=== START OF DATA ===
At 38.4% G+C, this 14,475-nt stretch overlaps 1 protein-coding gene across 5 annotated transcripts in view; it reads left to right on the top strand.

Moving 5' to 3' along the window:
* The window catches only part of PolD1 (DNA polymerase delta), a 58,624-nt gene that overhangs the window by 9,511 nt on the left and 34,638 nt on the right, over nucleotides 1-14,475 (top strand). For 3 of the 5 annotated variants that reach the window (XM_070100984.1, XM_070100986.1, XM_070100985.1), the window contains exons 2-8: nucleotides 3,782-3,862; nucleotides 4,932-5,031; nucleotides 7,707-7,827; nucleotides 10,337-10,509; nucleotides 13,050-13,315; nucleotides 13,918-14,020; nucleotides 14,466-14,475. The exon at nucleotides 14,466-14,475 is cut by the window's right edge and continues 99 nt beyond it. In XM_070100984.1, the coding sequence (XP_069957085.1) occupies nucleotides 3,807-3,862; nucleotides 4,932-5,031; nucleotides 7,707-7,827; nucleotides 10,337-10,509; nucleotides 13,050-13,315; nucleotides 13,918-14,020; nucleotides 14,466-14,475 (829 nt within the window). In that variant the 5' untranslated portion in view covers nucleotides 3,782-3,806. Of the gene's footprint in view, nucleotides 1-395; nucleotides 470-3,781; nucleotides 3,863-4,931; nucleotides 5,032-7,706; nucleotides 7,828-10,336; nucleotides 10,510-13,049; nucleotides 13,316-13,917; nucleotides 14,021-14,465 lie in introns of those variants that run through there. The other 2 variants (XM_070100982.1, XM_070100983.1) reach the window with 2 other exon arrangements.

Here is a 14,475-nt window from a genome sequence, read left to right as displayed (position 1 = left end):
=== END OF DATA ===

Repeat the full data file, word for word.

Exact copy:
At 38.4% G+C, this 14,475-nt stretch overlaps 1 protein-coding gene across 5 annotated transcripts in view; it reads left to right on the top strand.

Moving 5' to 3' along the window:
* The window catches only part of PolD1 (DNA polymerase delta), a 58,624-nt gene that overhangs the window by 9,511 nt on the left and 34,638 nt on the right, over nucleotides 1-14,475 (top strand). For 3 of the 5 annotated variants that reach the window (XM_070100984.1, XM_070100986.1, XM_070100985.1), the window contains exons 2-8: nucleotides 3,782-3,862; nucleotides 4,932-5,031; nucleotides 7,707-7,827; nucleotides 10,337-10,509; nucleotides 13,050-13,315; nucleotides 13,918-14,020; nucleotides 14,466-14,475. The exon at nucleotides 14,466-14,475 is cut by the window's right edge and continues 99 nt beyond it. In XM_070100984.1, the coding sequence (XP_069957085.1) occupies nucleotides 3,807-3,862; nucleotides 4,932-5,031; nucleotides 7,707-7,827; nucleotides 10,337-10,509; nucleotides 13,050-13,315; nucleotides 13,918-14,020; nucleotides 14,466-14,475 (829 nt within the window). In that variant the 5' untranslated portion in view covers nucleotides 3,782-3,806. Of the gene's footprint in view, nucleotides 1-395; nucleotides 470-3,781; nucleotides 3,863-4,931; nucleotides 5,032-7,706; nucleotides 7,828-10,336; nucleotides 10,510-13,049; nucleotides 13,316-13,917; nucleotides 14,021-14,465 lie in introns of those variants that run through there. The other 2 variants (XM_070100982.1, XM_070100983.1) reach the window with 2 other exon arrangements.

Here is a 14,475-nt window from a genome sequence, read left to right as displayed (position 1 = left end):